Objective: This study examined relations between social isolation, loneliness, and social support to health outcomes in a sample of New Mexico seniors.
Method: We used random-digit dialing to obtain a random sample of 755 southern New Mexico seniors. Participants answered questions pertaining to demographics, social isolation and loneliness, social support, and disease diagnosis including diabetes, hypertension, heart disease, liver disease, arthritis, emphysema, tuberculosis, kidney disease, cancer, asthma, and stroke. The sample allowed for comparison of Caucasian and Hispanic participants.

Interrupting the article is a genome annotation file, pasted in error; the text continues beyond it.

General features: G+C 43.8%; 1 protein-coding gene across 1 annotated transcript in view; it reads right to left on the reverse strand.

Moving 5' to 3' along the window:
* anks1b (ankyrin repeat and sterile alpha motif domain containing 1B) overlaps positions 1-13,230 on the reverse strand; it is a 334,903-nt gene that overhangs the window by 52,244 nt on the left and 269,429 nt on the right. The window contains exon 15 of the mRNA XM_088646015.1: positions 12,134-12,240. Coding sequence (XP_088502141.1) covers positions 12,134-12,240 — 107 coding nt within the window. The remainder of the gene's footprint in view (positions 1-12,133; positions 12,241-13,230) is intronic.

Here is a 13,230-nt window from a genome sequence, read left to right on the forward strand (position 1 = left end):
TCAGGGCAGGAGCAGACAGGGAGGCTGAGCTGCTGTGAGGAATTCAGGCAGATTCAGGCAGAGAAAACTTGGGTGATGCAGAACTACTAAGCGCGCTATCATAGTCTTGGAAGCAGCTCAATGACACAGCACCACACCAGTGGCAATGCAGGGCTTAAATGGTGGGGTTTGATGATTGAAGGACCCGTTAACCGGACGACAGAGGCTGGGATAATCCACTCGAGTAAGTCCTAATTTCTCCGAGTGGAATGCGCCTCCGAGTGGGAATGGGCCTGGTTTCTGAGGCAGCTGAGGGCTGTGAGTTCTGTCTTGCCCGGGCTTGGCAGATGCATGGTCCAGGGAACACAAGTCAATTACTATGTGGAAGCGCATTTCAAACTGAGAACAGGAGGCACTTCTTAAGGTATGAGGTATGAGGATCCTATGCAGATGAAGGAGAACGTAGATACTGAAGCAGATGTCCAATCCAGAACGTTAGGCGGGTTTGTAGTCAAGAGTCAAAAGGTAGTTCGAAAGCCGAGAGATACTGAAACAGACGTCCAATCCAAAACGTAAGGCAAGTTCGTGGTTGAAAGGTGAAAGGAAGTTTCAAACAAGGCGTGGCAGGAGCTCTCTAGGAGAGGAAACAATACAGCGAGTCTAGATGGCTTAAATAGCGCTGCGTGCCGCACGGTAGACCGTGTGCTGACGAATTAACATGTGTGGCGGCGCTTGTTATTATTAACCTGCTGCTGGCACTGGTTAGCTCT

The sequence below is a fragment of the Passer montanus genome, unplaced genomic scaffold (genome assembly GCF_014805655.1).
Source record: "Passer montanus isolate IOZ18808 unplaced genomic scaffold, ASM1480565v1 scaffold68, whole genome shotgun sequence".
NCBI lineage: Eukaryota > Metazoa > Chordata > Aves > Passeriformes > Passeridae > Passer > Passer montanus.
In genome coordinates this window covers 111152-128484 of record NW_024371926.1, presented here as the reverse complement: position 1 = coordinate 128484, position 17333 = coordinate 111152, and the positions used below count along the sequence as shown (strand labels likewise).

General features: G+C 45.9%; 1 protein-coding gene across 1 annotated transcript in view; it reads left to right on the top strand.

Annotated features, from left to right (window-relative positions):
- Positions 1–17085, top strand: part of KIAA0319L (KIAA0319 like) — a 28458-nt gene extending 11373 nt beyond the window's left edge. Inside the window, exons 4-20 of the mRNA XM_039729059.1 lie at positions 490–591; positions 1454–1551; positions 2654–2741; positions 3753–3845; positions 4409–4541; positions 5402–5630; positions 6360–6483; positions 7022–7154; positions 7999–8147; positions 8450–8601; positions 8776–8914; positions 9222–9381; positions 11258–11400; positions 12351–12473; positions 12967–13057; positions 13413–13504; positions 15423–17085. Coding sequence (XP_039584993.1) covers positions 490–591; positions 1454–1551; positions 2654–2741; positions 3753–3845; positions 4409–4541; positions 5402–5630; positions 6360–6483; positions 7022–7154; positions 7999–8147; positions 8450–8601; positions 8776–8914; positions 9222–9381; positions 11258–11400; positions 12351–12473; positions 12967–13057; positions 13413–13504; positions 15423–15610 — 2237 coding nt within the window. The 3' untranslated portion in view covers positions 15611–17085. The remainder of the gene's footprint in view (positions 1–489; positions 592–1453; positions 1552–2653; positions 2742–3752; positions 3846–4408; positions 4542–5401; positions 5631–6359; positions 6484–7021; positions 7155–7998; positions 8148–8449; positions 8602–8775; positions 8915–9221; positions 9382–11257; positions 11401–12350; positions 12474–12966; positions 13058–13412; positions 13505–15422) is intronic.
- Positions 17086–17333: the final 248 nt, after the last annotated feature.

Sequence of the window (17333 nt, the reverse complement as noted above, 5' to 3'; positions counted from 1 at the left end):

Results: Correlational and logistic analyses indicated that belongingness support related most consistently to health outcomes. Ethnic subgroup analysis revealed similarities and differences in the pattern of associations among the predictor and outcome variables.
Discussion: The results demonstrate the importance of social variables for predicting disease outcomes in the elderly and across ethnic groups.